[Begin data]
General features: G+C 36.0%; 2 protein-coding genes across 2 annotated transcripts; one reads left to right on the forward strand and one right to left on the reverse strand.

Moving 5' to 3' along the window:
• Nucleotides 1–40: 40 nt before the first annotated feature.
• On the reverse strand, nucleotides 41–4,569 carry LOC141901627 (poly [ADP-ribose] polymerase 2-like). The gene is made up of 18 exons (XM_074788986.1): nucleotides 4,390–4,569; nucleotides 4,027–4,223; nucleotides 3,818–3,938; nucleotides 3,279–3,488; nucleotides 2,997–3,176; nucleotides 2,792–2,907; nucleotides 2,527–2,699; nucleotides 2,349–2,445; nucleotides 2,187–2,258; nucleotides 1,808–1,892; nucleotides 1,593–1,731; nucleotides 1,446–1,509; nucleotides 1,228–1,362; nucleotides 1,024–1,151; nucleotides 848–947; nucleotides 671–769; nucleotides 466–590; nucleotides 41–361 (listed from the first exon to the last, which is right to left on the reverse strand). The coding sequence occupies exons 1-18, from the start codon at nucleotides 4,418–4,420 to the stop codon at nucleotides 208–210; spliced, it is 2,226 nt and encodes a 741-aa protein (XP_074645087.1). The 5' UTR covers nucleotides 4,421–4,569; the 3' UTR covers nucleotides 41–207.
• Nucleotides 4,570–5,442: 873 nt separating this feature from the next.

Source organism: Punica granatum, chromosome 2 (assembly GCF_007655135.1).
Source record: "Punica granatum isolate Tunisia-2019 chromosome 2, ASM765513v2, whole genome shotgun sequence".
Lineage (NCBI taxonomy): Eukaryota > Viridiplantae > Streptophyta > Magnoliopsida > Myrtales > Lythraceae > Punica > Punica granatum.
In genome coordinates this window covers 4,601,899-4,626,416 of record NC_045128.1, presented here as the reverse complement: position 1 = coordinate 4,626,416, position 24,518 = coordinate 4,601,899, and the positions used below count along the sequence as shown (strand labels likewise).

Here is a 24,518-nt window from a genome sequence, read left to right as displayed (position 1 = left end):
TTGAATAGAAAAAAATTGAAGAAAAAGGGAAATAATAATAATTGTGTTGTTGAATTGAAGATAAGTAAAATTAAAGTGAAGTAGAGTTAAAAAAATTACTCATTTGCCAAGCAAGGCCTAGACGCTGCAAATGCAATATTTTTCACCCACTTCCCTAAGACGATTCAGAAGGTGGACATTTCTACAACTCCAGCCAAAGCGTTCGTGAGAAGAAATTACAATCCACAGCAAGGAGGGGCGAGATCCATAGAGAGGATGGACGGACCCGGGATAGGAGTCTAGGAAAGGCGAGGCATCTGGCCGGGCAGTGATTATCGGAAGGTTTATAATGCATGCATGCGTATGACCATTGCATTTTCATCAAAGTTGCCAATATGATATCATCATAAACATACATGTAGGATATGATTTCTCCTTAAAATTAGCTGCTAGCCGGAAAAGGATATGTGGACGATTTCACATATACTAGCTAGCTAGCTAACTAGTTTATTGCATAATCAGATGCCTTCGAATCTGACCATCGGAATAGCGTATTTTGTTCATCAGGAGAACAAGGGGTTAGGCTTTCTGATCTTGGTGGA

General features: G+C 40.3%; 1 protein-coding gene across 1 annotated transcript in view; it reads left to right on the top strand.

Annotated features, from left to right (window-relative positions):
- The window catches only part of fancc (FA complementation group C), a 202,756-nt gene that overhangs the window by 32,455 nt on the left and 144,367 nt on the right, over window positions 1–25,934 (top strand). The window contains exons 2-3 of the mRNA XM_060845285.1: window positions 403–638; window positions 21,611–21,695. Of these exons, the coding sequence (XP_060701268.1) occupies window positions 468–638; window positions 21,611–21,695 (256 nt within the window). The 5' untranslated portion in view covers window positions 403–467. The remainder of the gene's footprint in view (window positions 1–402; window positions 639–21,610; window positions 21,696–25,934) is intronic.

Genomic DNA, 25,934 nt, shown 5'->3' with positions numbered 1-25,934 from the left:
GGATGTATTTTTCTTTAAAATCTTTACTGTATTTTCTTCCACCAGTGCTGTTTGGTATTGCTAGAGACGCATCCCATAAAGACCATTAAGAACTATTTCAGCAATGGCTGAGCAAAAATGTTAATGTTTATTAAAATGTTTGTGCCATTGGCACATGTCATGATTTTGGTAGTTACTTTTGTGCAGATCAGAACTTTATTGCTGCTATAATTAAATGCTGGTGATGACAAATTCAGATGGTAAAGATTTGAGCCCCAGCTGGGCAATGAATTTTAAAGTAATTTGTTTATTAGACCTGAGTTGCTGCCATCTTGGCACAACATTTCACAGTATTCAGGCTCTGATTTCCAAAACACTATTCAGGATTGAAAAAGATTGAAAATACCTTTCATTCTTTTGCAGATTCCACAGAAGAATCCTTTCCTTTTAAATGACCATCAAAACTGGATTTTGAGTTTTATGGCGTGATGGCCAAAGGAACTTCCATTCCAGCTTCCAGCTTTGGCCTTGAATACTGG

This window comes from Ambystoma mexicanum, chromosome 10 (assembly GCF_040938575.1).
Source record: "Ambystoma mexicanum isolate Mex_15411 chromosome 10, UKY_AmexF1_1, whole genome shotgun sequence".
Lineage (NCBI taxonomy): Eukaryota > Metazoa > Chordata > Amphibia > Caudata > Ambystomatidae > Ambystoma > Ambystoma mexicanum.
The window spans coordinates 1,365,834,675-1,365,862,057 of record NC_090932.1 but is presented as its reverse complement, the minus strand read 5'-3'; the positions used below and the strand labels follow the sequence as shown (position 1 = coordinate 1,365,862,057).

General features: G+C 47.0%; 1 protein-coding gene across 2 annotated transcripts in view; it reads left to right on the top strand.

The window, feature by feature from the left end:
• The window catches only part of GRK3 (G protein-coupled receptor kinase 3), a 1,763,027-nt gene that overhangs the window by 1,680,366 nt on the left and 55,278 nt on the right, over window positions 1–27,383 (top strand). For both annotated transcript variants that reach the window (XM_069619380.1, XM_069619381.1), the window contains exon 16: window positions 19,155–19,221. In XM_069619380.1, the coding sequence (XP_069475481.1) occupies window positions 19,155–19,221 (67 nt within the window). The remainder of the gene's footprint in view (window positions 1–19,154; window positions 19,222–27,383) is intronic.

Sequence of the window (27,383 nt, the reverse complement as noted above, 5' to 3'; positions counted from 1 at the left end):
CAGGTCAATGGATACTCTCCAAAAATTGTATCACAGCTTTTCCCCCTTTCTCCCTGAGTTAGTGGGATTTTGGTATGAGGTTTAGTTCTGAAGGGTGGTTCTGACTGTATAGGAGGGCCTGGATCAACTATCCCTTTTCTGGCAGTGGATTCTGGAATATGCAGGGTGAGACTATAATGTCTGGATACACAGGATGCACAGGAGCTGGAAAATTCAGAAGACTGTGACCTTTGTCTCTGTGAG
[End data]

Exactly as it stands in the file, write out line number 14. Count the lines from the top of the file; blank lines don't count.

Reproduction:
- The window catches only part of fancc (FA complementation group C), a 202,756-nt gene that overhangs the window by 32,455 nt on the left and 144,367 nt on the right, over window positions 1–25,934 (top strand). The window contains exons 2-3 of the mRNA XM_060845285.1: window positions 403–638; window positions 21,611–21,695. Of these exons, the coding sequence (XP_060701268.1) occupies window positions 468–638; window positions 21,611–21,695 (256 nt within the window). The 5' untranslated portion in view covers window positions 403–467. The remainder of the gene's footprint in view (window positions 1–402; window positions 639–21,610; window positions 21,696–25,934) is intronic.